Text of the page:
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**thedoctor818** So, if I have this correctly (in order to prove there exists a rational number between x & y):

Let $\displaystyle x,y \in \mathbb{R} \backepsilon x < y $ and consider $\displaystyle (x,y). $ We must find a rational number inside this interval. By the Archimedean Theorem, $\displaystyle \exists n \in \mathbb{N} \backepsilon n > \dfrac{1}{y-x}. \Rightarrow ny > nx + 1. $ We then find an $\displaystyle m \in \mathbb{Z} \backepsilon m \leq nx + 1 < m + 1. $ Now, we have that $\displaystyle m-1 \leq nx < ny. \Rightarrow x < \dfrac{m}{n} \leq x + \dfrac{1}{n} < y, $ thus proving an $\displaystyle \dfrac{m}{n} \in \mathbb{Q} \backepsilon \dfrac{m}{n} \in (x,y). $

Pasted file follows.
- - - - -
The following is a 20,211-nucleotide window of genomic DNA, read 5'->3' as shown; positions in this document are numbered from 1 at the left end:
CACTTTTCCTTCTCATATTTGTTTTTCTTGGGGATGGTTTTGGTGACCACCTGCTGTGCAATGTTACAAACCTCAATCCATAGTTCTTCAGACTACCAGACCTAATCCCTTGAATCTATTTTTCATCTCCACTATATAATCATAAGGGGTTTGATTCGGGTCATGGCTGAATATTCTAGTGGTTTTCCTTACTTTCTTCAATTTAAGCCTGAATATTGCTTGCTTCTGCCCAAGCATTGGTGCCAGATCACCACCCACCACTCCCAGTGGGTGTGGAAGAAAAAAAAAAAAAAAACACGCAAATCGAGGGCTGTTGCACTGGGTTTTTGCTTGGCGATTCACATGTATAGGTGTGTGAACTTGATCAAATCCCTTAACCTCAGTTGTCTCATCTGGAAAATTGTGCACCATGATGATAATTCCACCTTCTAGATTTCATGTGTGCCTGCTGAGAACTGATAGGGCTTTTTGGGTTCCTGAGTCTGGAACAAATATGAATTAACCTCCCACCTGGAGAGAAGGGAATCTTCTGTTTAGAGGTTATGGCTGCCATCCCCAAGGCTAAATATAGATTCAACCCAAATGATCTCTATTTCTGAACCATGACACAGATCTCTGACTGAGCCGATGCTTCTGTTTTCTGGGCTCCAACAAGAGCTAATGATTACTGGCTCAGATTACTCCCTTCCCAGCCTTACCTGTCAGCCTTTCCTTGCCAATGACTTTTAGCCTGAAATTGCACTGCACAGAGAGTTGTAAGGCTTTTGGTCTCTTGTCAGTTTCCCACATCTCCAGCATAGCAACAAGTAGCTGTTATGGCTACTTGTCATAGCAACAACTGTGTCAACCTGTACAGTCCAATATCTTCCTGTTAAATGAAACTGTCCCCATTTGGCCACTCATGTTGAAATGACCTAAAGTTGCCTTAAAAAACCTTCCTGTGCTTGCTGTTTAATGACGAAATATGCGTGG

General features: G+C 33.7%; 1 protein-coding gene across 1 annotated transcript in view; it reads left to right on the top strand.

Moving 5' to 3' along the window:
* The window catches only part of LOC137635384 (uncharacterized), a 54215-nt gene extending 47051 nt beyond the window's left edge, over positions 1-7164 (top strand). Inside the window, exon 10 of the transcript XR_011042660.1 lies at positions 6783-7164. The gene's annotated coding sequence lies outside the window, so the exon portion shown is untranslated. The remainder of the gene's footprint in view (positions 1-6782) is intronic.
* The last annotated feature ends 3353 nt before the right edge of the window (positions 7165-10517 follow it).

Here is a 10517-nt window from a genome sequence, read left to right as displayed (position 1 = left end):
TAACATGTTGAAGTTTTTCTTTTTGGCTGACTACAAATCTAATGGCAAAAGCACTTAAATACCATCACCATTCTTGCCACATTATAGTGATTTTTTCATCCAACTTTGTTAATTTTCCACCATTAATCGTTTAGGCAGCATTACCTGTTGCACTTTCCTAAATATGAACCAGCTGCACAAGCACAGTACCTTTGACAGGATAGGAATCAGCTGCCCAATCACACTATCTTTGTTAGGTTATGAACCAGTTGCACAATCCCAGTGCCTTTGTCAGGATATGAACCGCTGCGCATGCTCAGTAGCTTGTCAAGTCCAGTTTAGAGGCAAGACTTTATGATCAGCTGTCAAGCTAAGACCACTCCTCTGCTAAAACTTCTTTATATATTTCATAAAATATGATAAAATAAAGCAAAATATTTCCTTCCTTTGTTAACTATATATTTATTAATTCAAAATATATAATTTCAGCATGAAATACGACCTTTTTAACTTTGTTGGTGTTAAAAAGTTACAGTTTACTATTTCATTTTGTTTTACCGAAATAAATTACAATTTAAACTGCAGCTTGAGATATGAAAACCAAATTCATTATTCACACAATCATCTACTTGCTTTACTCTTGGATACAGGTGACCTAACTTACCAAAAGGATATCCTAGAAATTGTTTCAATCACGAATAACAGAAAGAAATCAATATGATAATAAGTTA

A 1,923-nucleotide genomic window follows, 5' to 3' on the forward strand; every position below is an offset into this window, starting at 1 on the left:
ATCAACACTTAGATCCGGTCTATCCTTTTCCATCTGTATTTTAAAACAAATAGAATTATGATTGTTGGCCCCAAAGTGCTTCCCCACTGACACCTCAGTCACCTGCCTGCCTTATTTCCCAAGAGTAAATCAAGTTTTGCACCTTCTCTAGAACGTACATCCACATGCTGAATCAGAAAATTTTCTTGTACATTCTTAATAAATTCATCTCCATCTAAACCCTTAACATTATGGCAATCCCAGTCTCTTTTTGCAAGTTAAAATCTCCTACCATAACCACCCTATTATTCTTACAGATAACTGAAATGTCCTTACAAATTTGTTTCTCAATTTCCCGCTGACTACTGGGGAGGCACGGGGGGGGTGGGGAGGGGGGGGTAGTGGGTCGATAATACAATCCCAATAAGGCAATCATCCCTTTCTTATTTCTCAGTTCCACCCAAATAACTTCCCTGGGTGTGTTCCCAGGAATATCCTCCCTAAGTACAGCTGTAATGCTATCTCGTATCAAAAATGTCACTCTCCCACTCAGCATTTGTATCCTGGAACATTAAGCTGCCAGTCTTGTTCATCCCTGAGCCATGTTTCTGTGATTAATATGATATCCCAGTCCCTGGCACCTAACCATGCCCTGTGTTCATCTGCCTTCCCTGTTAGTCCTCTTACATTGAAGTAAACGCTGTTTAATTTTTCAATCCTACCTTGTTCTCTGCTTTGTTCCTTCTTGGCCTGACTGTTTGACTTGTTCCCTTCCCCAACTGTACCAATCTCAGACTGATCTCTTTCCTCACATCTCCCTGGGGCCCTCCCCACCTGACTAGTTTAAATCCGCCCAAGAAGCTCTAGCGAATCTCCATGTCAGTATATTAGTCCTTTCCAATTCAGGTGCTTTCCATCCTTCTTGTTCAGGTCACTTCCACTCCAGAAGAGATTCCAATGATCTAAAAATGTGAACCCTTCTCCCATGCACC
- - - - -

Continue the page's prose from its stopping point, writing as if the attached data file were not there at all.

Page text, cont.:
Is that correct? If so, I am uncertain of how to prove this for $\displaystyle a \in \overline{\mathbb{Q}}. $